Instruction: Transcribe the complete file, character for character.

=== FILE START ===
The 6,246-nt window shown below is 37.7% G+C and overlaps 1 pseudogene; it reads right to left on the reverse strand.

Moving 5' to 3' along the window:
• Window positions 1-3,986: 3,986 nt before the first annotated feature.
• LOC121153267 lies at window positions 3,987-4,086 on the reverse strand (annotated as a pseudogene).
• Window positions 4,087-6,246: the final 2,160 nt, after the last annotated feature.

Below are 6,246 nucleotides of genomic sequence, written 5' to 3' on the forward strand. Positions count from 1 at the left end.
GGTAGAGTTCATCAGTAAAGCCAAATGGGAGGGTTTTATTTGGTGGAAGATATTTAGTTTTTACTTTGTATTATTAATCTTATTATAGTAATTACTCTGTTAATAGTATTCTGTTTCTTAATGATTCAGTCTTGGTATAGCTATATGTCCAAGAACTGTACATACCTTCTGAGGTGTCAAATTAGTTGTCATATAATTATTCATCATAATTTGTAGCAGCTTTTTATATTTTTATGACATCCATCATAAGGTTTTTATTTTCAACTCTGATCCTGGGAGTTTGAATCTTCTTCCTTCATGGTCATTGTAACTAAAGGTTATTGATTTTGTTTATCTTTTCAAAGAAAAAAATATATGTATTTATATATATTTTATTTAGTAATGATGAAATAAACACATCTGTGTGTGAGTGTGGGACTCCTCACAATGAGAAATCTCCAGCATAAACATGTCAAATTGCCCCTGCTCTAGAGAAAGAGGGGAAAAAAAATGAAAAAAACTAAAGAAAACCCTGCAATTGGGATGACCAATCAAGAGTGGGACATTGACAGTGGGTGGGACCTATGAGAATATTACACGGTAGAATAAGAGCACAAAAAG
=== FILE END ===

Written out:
The 6,246-nt window shown below is 37.7% G+C and overlaps 1 pseudogene; it reads right to left on the reverse strand.

Moving 5' to 3' along the window:
• Window positions 1-3,986: 3,986 nt before the first annotated feature.
• LOC121153267 lies at window positions 3,987-4,086 on the reverse strand (annotated as a pseudogene).
• Window positions 4,087-6,246: the final 2,160 nt, after the last annotated feature.

Below are 6,246 nucleotides of genomic sequence, written 5' to 3' on the forward strand. Positions count from 1 at the left end.
GGTAGAGTTCATCAGTAAAGCCAAATGGGAGGGTTTTATTTGGTGGAAGATATTTAGTTTTTACTTTGTATTATTAATCTTATTATAGTAATTACTCTGTTAATAGTATTCTGTTTCTTAATGATTCAGTCTTGGTATAGCTATATGTCCAAGAACTGTACATACCTTCTGAGGTGTCAAATTAGTTGTCATATAATTATTCATCATAATTTGTAGCAGCTTTTTATATTTTTATGACATCCATCATAAGGTTTTTATTTTCAACTCTGATCCTGGGAGTTTGAATCTTCTTCCTTCATGGTCATTGTAACTAAAGGTTATTGATTTTGTTTATCTTTTCAAAGAAAAAAATATATGTATTTATATATATTTTATTTAGTAATGATGAAATAAACACATCTGTGTGTGAGTGTGGGACTCCTCACAATGAGAAATCTCCAGCATAAACATGTCAAATTGCCCCTGCTCTAGAGAAAGAGGGGAAAAAAAATGAAAAAAACTAAAGAAAACCCTGCAATTGGGATGACCAATCAAGAGTGGGACATTGACAGTGGGTGGGACCTATGAGAATATTACACGGTAGAATAAGAGCACAAAAAG